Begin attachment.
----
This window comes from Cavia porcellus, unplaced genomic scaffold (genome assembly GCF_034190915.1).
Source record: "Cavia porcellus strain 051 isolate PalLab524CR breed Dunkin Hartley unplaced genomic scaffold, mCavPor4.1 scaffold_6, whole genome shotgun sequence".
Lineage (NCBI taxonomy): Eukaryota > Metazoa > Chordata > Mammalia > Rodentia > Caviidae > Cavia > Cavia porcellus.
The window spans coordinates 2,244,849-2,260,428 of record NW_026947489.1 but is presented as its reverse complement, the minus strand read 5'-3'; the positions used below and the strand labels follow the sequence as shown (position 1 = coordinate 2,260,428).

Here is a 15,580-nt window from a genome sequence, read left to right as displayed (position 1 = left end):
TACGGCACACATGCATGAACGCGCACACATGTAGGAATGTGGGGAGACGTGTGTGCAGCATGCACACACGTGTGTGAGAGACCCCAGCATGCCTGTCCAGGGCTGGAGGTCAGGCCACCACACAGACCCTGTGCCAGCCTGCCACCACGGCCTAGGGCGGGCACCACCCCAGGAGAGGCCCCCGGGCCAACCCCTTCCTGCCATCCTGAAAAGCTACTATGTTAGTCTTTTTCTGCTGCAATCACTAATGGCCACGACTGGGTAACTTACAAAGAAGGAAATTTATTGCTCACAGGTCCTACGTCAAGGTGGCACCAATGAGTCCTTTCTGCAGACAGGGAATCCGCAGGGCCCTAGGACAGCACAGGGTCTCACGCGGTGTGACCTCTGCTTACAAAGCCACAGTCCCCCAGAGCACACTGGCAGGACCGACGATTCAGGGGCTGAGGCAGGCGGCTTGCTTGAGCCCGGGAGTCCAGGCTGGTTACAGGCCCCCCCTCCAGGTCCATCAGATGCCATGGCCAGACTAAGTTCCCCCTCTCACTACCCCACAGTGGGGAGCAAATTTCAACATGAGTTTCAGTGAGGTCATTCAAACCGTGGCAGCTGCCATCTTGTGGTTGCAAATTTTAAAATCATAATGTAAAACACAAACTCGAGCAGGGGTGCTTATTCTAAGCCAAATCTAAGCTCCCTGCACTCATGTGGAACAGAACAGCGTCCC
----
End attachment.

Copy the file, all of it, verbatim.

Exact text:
This window comes from Cavia porcellus, unplaced genomic scaffold (genome assembly GCF_034190915.1).
Source record: "Cavia porcellus strain 051 isolate PalLab524CR breed Dunkin Hartley unplaced genomic scaffold, mCavPor4.1 scaffold_6, whole genome shotgun sequence".
Lineage (NCBI taxonomy): Eukaryota > Metazoa > Chordata > Mammalia > Rodentia > Caviidae > Cavia > Cavia porcellus.
The window spans coordinates 2,244,849-2,260,428 of record NW_026947489.1 but is presented as its reverse complement, the minus strand read 5'-3'; the positions used below and the strand labels follow the sequence as shown (position 1 = coordinate 2,260,428).

Here is a 15,580-nt window from a genome sequence, read left to right as displayed (position 1 = left end):
TACGGCACACATGCATGAACGCGCACACATGTAGGAATGTGGGGAGACGTGTGTGCAGCATGCACACACGTGTGTGAGAGACCCCAGCATGCCTGTCCAGGGCTGGAGGTCAGGCCACCACACAGACCCTGTGCCAGCCTGCCACCACGGCCTAGGGCGGGCACCACCCCAGGAGAGGCCCCCGGGCCAACCCCTTCCTGCCATCCTGAAAAGCTACTATGTTAGTCTTTTTCTGCTGCAATCACTAATGGCCACGACTGGGTAACTTACAAAGAAGGAAATTTATTGCTCACAGGTCCTACGTCAAGGTGGCACCAATGAGTCCTTTCTGCAGACAGGGAATCCGCAGGGCCCTAGGACAGCACAGGGTCTCACGCGGTGTGACCTCTGCTTACAAAGCCACAGTCCCCCAGAGCACACTGGCAGGACCGACGATTCAGGGGCTGAGGCAGGCGGCTTGCTTGAGCCCGGGAGTCCAGGCTGGTTACAGGCCCCCCCTCCAGGTCCATCAGATGCCATGGCCAGACTAAGTTCCCCCTCTCACTACCCCACAGTGGGGAGCAAATTTCAACATGAGTTTCAGTGAGGTCATTCAAACCGTGGCAGCTGCCATCTTGTGGTTGCAAATTTTAAAATCATAATGTAAAACACAAACTCGAGCAGGGGTGCTTATTCTAAGCCAAATCTAAGCTCCCTGCACTCATGTGGAACAGAACAGCGTCCC